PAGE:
Friday, December 02, 2005

Success means going all out

The Way I Was Made,
by Chris Tomlin
Caught in the half-light, I'm caught alone
Waking up to the sunrise and the radio
Feels like I'm tied up, what's holding me?
Just praying today will be the day I go free

I want to live like there's no tomorrow
I want to dance like no one's around
I want to sing like nobody's listening
Before I lay my body down
I want to give like I have plenty
I want to love like I'm not afraid
I want to be the man I was meant to be
I want to be the way I was made

Made in Your likeness, made with Your hands
Made to discover who You are and who I am
All I've forgotten help me to find
All that You've promised let it be in my life
  • Last night, my wife and I were looking through catalogs getting ideas for Christmas gifts, and I came across a gift set including this song. She had previously talked about how much she liked it, which is understandable since she goes all out in her fervor for the Lord and for life. When something wonderful happens, she gets ecstatic. When something terrible happens, she sobs deeply. I was thinking about getting her the set, or something related, as a way to show how much I think this song resonates with her life. I think it also resonates with how God wants us to live.
  • I have come to realize that while she's well on her way to living out what the songwriter hopes for in his life, I still have a ways to go. So maybe God brought this song across my path not just for her, but also for me.
  • One of my email addresses reflects my desire to live all out for God and life. Yet I find myself, maybe not consciously, but out of habit(?), putting artificial limits on my emotions and excitement. Is it because I'm a man? I've seen too many passionate men to believe that excuse. Am I afraid of rejection ("I can't be seen around you!")?
  • Henry David Thoreau went to Walden Pond. Why? "I wanted to live deep and suck out all the marrow of life." He needed to get away from the hustle and bustle and seek solitude so he could better know himself. I too readily seek busy-ness, especially when things get rough. If the pressure's on, or I'm feeling rejected, I'll keep my mind occupied so I don't have to feel. Nothing gets resolved, mind you; the suppressed emotions will come out at another time, probably inappropriately.
  • Imagine walking up to Jesus at Gethsemane. He knows He must drink the cup of suffering. Today, we know what really happened. He felt the agony so deeply that he sweat drops of blood, a condition known in medical circles as hematohidrosis. It comes about in times of great stress or agony.
  • But imagine walking up to a different Jesus, one like so many men:
    "What's the matter, Lord?"
    "Huh? What?" He says, quickly turning away.
    "Are You crying?"
    "Crying? Ha! That's for sissies. I, um, just got some dust in my eyes."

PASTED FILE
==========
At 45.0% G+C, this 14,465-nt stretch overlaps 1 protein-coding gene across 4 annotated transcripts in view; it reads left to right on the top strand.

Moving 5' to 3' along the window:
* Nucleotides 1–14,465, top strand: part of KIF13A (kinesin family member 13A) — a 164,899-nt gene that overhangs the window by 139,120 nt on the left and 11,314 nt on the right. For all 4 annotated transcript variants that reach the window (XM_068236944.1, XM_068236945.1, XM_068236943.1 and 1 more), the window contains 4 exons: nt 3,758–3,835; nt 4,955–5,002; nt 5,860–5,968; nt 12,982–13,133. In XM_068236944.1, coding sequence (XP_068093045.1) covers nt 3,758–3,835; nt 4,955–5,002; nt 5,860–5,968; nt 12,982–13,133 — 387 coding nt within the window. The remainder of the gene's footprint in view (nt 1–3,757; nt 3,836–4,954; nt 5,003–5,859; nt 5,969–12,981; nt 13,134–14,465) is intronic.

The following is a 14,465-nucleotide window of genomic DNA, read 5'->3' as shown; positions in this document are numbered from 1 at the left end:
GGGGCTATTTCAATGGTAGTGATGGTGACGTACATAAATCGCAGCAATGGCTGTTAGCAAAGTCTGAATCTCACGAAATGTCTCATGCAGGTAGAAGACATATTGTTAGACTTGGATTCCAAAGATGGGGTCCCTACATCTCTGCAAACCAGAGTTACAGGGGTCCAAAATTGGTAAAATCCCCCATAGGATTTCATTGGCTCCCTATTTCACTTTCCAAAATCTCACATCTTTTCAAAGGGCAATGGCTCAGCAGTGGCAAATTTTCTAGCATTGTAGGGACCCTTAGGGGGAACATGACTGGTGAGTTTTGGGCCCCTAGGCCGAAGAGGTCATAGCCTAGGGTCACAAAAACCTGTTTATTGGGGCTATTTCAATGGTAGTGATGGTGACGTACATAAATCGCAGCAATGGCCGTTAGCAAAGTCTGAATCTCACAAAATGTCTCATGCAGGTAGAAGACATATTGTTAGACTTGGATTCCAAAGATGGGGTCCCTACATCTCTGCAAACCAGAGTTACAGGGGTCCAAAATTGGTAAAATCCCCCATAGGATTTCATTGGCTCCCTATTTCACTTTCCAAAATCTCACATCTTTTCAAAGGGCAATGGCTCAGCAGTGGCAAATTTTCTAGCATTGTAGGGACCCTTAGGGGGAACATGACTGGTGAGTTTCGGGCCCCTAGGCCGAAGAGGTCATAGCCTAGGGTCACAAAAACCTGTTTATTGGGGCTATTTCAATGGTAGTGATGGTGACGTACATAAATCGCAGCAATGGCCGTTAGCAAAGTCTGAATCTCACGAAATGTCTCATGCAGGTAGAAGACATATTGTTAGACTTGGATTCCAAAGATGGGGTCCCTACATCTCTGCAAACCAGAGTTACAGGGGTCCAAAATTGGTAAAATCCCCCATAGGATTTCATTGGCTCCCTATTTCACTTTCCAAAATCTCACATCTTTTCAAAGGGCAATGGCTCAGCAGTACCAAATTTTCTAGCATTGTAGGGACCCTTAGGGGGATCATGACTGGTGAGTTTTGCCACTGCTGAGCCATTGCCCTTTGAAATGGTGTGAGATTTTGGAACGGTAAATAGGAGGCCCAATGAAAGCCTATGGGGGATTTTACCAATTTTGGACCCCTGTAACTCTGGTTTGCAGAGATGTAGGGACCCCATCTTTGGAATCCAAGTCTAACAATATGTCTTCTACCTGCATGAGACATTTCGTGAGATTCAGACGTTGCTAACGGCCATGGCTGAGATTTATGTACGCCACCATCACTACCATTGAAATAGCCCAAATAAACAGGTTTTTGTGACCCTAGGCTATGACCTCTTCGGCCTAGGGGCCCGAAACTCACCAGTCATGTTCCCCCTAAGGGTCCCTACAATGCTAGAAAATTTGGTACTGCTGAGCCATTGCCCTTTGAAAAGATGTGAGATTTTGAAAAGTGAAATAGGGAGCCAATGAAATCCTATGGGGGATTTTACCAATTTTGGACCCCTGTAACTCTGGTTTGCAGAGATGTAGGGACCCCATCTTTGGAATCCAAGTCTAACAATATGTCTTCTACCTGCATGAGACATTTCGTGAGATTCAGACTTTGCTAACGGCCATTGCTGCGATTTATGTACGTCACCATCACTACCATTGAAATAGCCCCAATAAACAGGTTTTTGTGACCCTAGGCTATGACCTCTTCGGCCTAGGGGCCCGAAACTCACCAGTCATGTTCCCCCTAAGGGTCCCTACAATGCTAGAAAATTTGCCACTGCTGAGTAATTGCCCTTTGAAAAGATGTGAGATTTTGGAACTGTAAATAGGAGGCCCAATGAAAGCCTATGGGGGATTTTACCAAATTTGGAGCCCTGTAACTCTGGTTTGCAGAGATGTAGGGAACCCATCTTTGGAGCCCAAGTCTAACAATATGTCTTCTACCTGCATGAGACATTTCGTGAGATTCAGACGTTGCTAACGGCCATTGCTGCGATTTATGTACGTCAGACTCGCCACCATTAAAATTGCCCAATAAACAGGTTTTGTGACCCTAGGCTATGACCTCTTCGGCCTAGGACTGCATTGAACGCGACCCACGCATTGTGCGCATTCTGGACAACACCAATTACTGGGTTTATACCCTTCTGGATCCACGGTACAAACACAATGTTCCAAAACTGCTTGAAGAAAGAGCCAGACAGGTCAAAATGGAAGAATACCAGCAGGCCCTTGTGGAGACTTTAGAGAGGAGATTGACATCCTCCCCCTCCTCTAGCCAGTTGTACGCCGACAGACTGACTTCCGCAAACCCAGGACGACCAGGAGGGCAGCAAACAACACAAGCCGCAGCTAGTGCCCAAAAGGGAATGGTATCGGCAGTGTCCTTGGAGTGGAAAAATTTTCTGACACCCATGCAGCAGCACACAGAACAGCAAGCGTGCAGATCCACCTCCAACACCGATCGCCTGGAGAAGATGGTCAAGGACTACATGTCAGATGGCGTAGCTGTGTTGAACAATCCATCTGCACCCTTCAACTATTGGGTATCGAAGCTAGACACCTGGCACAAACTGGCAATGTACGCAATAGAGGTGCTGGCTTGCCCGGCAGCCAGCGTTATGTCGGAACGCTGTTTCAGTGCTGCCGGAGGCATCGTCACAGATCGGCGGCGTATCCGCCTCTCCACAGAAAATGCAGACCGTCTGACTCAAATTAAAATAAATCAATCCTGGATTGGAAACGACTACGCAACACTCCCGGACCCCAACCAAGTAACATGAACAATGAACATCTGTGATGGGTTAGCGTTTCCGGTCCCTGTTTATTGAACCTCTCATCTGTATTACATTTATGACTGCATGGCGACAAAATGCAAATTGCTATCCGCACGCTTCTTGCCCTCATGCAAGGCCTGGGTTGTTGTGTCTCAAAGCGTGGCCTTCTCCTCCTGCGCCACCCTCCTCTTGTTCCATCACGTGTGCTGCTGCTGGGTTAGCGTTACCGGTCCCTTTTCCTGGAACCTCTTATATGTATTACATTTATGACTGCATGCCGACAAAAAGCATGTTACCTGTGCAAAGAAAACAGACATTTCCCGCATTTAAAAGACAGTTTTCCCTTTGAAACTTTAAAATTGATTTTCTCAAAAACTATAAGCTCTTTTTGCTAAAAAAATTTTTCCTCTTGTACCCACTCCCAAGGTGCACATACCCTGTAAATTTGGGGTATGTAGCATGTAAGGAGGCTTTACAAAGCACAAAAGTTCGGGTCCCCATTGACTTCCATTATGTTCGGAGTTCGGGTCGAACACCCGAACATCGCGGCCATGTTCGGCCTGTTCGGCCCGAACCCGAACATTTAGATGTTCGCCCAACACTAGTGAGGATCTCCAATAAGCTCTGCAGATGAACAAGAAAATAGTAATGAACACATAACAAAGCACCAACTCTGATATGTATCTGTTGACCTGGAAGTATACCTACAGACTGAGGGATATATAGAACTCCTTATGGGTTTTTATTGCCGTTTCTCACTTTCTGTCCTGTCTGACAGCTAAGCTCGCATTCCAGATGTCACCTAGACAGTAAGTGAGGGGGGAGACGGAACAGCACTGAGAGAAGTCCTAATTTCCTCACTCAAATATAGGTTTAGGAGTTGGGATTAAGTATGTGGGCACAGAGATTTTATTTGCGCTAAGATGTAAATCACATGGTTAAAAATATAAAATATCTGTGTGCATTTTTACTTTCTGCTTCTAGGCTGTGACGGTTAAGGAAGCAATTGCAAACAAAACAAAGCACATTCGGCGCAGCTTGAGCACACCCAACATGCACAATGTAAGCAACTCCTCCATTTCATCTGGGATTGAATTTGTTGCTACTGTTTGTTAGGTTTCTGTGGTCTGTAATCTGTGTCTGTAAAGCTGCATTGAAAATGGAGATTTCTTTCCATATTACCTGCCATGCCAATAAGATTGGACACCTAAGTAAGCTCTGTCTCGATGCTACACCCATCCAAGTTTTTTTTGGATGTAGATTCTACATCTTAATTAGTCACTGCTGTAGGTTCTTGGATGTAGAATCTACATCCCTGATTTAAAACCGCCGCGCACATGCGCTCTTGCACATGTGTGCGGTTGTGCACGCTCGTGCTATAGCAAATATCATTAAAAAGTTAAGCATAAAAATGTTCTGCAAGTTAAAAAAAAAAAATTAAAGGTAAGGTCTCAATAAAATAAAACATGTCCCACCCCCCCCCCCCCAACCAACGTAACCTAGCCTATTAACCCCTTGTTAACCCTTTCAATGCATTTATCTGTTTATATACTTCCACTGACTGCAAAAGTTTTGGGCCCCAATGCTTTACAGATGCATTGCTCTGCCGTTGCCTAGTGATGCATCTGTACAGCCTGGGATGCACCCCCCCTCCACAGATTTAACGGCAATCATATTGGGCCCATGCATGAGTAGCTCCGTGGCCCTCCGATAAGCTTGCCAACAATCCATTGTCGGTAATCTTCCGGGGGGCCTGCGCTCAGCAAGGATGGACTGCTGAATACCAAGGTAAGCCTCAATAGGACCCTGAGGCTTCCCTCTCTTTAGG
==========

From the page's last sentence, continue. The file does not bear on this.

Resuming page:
"Would you like to share how You're feeling. I know this is such a difficult time for You."
    "Nah. It's not so bad. Sometimes you just gotta tough it up and take it like a man. And don't tell anybody that I was crying. Not that I was, mind you. But imagine what people would say if they even thought that was the case."
  • Ridiculous, huh? How could you get excited about following that? No, I believe Jesus experienced delightful joys and terrible sorrows. He lived like there was no tomorrow. On earth, that is. He knew an eternity of tomorrows with the Father in heaven awaited Him on the other side of the cross.
  • He came to give us abundant life, now (John 10:10). Dear Lord, help us to live all out so that we better reflect who You are. Help us to feel great joys and deep sorrows, and to pour ourselves out like the apostle Paul did during his short time on earth. Our life on earth is but a vapor; why care so much about pleasing people more than You, especially people we hardly even know? Thank you for drinking so deeply of life, giving us an example and inspiration for ourselves. People have loved you so deeply, because You opened Your heart to them. May we know such heights and depths of emotion and fervor in our lives. In Jesus' name, Amen.



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    4 Comments:

    At 17:59, Blogger John said...

    Jeff, excellent post, it truly spoke to me, and my prayers join with yours.

    Be encouraged!
    GBYAY

     
    At 13:08, Blogger eph2810 said...

    Great post, Jeff...
    You know one of my favorite parts of Jesus in Gethsemane is recorded in John 20, when He prays, especially for all believers. Although He was suffering, He remembered to pray for us. That I call compassion. May I be more like Him to pray for others as He has prayed for me...

     
    At 09:09, Anonymous Helen said...

    "So maybe God brought this song across my path not just for her, but also for me."
    Well, I would certainly like to believe it hit your path for a reason. And it's really beautiful.
    Peace.............

     
    At 10:42, Blogger Jeff said...

    John, so glad that's the case. I hope more men realize it isn't a "feminine" trait to not be stoic all the time.

    Thanks, eph, for that message. Compassion, to mean anything, must come from the heart.

    Helen, I totally agree. Although I do believe in coincidences, if I can learn from it I'll first believe that God was in it.

     

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